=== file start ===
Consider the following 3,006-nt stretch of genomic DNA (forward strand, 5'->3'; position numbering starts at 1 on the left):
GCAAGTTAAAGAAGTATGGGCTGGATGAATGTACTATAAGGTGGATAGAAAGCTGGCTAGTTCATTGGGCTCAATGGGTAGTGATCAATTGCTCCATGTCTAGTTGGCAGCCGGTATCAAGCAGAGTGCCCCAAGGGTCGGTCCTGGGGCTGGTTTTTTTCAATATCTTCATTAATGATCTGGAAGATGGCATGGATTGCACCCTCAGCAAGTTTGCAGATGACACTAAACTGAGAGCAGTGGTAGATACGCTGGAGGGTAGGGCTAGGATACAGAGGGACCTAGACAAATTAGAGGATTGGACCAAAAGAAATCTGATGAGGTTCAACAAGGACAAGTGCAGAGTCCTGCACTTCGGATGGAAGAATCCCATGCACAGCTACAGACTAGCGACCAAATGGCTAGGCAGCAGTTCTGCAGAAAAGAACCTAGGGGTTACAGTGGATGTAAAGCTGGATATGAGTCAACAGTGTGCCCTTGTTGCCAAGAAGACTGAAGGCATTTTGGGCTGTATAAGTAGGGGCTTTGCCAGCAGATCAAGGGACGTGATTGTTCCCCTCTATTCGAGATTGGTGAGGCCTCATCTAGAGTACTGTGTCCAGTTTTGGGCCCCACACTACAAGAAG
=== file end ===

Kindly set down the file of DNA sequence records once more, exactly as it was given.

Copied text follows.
Consider the following 3,006-nt stretch of genomic DNA (forward strand, 5'->3'; position numbering starts at 1 on the left):
GCAAGTTAAAGAAGTATGGGCTGGATGAATGTACTATAAGGTGGATAGAAAGCTGGCTAGTTCATTGGGCTCAATGGGTAGTGATCAATTGCTCCATGTCTAGTTGGCAGCCGGTATCAAGCAGAGTGCCCCAAGGGTCGGTCCTGGGGCTGGTTTTTTTCAATATCTTCATTAATGATCTGGAAGATGGCATGGATTGCACCCTCAGCAAGTTTGCAGATGACACTAAACTGAGAGCAGTGGTAGATACGCTGGAGGGTAGGGCTAGGATACAGAGGGACCTAGACAAATTAGAGGATTGGACCAAAAGAAATCTGATGAGGTTCAACAAGGACAAGTGCAGAGTCCTGCACTTCGGATGGAAGAATCCCATGCACAGCTACAGACTAGCGACCAAATGGCTAGGCAGCAGTTCTGCAGAAAAGAACCTAGGGGTTACAGTGGATGTAAAGCTGGATATGAGTCAACAGTGTGCCCTTGTTGCCAAGAAGACTGAAGGCATTTTGGGCTGTATAAGTAGGGGCTTTGCCAGCAGATCAAGGGACGTGATTGTTCCCCTCTATTCGAGATTGGTGAGGCCTCATCTAGAGTACTGTGTCCAGTTTTGGGCCCCACACTACAAGAAG